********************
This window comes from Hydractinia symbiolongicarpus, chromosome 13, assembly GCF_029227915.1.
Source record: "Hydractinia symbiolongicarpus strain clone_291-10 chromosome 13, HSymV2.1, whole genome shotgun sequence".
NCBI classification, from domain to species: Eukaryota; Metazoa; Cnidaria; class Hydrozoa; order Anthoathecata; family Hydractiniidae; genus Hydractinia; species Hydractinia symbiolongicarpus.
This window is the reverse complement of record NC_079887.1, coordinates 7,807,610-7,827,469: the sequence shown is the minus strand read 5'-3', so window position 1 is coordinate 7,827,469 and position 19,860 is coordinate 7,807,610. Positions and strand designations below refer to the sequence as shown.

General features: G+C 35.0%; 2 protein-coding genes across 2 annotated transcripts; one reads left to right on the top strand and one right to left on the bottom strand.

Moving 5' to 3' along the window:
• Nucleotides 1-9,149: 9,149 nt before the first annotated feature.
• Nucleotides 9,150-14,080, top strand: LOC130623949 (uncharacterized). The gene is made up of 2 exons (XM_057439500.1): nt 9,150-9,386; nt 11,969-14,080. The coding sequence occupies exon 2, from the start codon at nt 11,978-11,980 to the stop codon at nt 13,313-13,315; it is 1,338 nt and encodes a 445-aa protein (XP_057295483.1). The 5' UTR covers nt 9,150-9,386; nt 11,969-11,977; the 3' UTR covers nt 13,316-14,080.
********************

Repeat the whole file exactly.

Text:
This window comes from Hydractinia symbiolongicarpus, chromosome 13, assembly GCF_029227915.1.
Source record: "Hydractinia symbiolongicarpus strain clone_291-10 chromosome 13, HSymV2.1, whole genome shotgun sequence".
NCBI classification, from domain to species: Eukaryota; Metazoa; Cnidaria; class Hydrozoa; order Anthoathecata; family Hydractiniidae; genus Hydractinia; species Hydractinia symbiolongicarpus.
This window is the reverse complement of record NC_079887.1, coordinates 7,807,610-7,827,469: the sequence shown is the minus strand read 5'-3', so window position 1 is coordinate 7,827,469 and position 19,860 is coordinate 7,807,610. Positions and strand designations below refer to the sequence as shown.

General features: G+C 35.0%; 2 protein-coding genes across 2 annotated transcripts; one reads left to right on the top strand and one right to left on the bottom strand.

Moving 5' to 3' along the window:
• Nucleotides 1-9,149: 9,149 nt before the first annotated feature.
• Nucleotides 9,150-14,080, top strand: LOC130623949 (uncharacterized). The gene is made up of 2 exons (XM_057439500.1): nt 9,150-9,386; nt 11,969-14,080. The coding sequence occupies exon 2, from the start codon at nt 11,978-11,980 to the stop codon at nt 13,313-13,315; it is 1,338 nt and encodes a 445-aa protein (XP_057295483.1). The 5' UTR covers nt 9,150-9,386; nt 11,969-11,977; the 3' UTR covers nt 13,316-14,080.